A Hen in the Wind screens at BFI Southbank on 10th/14th September as part of Kinuyo Tanaka: A Life in Film

The Fellows Who Ate the Elephant (象を喰つた連中, Kozaburo Yoshimura, 1947)

The Japan of 1947 was one still very much caught up in post-war chaos. In the cities, most particularly, hunger was a major problem. The Fellows Who Ate the Elephant (象を喰つた連中, Zo wo Kutta Renchu) may have a title that strongly recalls the screwball comedies of the ’30s, but is less slapstick comedy than dark satire in its central premise that a bunch of idiot mad scientists might actually eat a deceased elephant in extreme dedication to “mottainai” waste not want not philosophy coupled with the justification that all is permissible in the name of science. 

The elephant is, apparently, the last in Japan and was the childhood friend of zookeeper Yamashita (Chishu Ryu) who brought him all the way over the mountains from Thailand after the war. “Shiro-chan” is very ill with some kind of elephant cold but for some reason the doctors the zoo uses aren’t vets specialising in large, exotic animals but virologists. While they stand around apparently mystified, Yamashita enquires after the professor he usually deals with but is told that, despite being over 60 years of age, he’s currently away on honeymoon after marrying a very young and extremely beautiful woman. Sadly, Shiro doesn’t make it. The professor is saddened to learn of the death from the paper and wonders if it might have been a virus similar to one which attacks hoofed animals like donkeys and horses but is not usually found in Japan (Shiro is Thai after all). 

This is relevant because the disease is fatal and contagious but does not usually pass to humans and is only a risk if you come into direct contact with it, like say if you eat meat from an infected animal. No one would eat an elephant though so there’s nothing to worry about. Enter extremely unpleasant mad scientist Wada (Shinichi Himori) who decides that science dictates they must find out if it’s sanitary to eat elephant meat. Though Wada ropes in fellow scientist Baba (Yasumi Hara) with his scientific justifications, he tricks the other two into eating some without telling them what it is. Unforgivably, he even gives some to Yamashita and seems to get a kick out of feeding him his own childhood friend when Yamashita had only come on instruction from his boss to apologise for being over emotional the day before. Yamashita leaves feeling sick after Wada tells him what he was eating for additional effect, but his wife (Chiyoko Fumiya) later remembers a story he told her about fellow elephant drivers in Thailand who ate some elephant meat from an infected animal and were dead within 30 hours. 

After hearing Yamashita’s concerns, the scientists begin investigating and indeed find cases of people dying after eating contaminated meat. The only cure is the serum they use to treat the horse infection the professor mentioned, but it seems nowhere has any in stock (the disease is rare in Japan after all). The idiot scientists come to the conclusion they will die in exactly 30 hours’ time and decide to put their affairs in order rather than consult an actual doctor who might be able to help them. This mostly involves trying to explain their foolishness to their wives. Watanabe (Takashi Kanda) is a father of three with another child on the way. He regrets that he hasn’t been present enough in his family life and has failed to adequately provide for his wife who he will shortly be leaving to raise four children alone. Nomura (Toru Abe) meanwhile is an uxorious newlywed constantly worried that his wife (Kyoko Asagiri), who already dislikes Wada for being a bad influence on her husband, will not be able to bear the anxiety of knowing he may soon die. Baba who has only his parents retreats back to his old country home to apologise for not being a better son.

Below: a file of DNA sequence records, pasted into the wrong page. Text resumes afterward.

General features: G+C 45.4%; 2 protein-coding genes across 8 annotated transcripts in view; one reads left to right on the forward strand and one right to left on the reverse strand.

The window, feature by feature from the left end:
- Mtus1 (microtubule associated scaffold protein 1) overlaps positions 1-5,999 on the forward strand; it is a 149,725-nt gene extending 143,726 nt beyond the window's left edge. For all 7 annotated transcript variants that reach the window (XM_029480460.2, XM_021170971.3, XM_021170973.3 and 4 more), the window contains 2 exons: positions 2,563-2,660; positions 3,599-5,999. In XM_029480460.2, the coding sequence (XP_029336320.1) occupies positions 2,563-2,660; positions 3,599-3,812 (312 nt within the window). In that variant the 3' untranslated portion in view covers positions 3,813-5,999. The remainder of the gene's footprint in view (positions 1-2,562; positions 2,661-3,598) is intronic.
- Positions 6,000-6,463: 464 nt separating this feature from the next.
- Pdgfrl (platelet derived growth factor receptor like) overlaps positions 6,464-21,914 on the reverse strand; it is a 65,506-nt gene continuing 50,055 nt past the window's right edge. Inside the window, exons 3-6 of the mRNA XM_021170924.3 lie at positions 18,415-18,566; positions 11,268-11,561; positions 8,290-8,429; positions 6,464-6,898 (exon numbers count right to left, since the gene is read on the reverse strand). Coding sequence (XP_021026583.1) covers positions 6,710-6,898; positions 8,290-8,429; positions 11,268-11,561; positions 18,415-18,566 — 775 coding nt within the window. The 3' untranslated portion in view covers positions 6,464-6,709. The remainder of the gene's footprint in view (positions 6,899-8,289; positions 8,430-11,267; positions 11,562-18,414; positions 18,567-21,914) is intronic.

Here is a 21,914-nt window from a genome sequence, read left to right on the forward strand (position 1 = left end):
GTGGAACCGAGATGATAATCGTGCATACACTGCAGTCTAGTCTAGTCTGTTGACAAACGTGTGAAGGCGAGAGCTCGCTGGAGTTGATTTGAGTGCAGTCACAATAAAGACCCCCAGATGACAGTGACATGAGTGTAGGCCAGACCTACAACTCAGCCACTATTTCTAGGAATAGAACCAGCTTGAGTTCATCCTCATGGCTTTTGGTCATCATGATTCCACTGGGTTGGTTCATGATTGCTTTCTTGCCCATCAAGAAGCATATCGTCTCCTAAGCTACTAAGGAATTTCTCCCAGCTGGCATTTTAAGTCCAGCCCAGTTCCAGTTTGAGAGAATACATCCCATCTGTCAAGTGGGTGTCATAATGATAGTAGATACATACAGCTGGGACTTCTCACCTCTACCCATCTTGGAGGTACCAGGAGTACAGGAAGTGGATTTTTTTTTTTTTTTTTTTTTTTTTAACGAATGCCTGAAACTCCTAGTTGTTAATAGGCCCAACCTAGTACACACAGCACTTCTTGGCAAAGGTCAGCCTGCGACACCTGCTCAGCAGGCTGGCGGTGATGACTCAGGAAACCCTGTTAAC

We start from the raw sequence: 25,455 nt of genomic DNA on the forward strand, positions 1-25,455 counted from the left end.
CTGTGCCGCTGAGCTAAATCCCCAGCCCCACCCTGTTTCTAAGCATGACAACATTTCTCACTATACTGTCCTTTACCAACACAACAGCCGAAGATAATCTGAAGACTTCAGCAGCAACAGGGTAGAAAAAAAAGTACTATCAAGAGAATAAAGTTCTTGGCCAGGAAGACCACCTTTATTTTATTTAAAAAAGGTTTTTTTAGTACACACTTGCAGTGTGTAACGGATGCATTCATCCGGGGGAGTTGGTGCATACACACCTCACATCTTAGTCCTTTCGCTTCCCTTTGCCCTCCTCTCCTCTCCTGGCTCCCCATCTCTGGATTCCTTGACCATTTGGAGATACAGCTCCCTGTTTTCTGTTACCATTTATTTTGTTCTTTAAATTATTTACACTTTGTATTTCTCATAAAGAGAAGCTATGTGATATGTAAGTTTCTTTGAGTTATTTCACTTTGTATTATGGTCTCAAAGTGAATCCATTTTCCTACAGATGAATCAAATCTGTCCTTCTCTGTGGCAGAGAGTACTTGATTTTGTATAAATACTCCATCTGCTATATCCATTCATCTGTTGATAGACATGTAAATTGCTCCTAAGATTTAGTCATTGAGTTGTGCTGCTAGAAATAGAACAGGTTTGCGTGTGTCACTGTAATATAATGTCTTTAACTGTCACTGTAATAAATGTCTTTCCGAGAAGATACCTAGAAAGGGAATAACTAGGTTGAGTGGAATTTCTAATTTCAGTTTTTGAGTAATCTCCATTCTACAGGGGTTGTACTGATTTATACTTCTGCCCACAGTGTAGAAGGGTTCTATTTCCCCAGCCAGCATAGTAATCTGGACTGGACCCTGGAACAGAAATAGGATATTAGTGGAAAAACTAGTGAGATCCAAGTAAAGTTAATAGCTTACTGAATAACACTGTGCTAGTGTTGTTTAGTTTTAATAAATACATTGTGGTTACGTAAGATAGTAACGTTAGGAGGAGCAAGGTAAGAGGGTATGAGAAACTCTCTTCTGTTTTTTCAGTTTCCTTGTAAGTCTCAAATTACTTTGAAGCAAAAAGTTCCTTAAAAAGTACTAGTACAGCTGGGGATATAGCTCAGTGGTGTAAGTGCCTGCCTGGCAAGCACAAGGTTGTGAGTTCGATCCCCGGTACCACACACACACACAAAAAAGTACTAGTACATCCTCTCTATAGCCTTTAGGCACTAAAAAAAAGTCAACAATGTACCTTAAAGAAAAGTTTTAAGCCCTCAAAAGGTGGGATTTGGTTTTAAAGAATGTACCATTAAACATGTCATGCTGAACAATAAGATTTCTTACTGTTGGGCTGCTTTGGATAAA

Wada, meanwhile, moans about everyone else’s understandable desires to comfort their wives and families. He criticises Yamashita for trying to excuse himself because he’d rather go home and have dinner with his wife, while mocking Nomura for being a henpecked husband. This might partly be because he has no wife or family of his own and is currently chasing after Tomie (Akemi Sora), a maid at his boarding house, who seems pretty indifferent or even hostile to his attentions, joking that she’d celebrate on hearing of his demise. She eventually agrees to go out with him, but only if he really dies. Other than the wives, no-one quite believes the guys’ bizarre story. Baba’s parents even try to stop him going back to Tokyo when a potential cure is located in case he goes “even more mad”. 

In these trying times, the idea that someone might try to eat a dead elephant is perhaps not quite as ridiculous as it might first seem. The act of trying it, however, also plays into the constant critiques of bad or irresponsible science which are a mainstay of films in the immediate post-war era. Wada knows that he can and so he doesn’t bother to think about if he should, spinning tales of Jenner and Koch as if they’re about to make some grand lifesaving discovery. His brush with death does at least begin to humble him as he finally accepts responsibility for the unexpected consequences of his cruel prank, realising that as a man with no wife or family it should perhaps be him if anyone is going to have to make a sacrifice. Finally someone manages to get through to the professor on the phone who tells them they’re all very stupid and haven’t thought of something perfectly obvious that makes all their panicking completely pointless, but at least the surreal 30-hour near death experience has brought out a warmer side of Wada and given a few irresponsible scientists a quick lesson in social responsibility.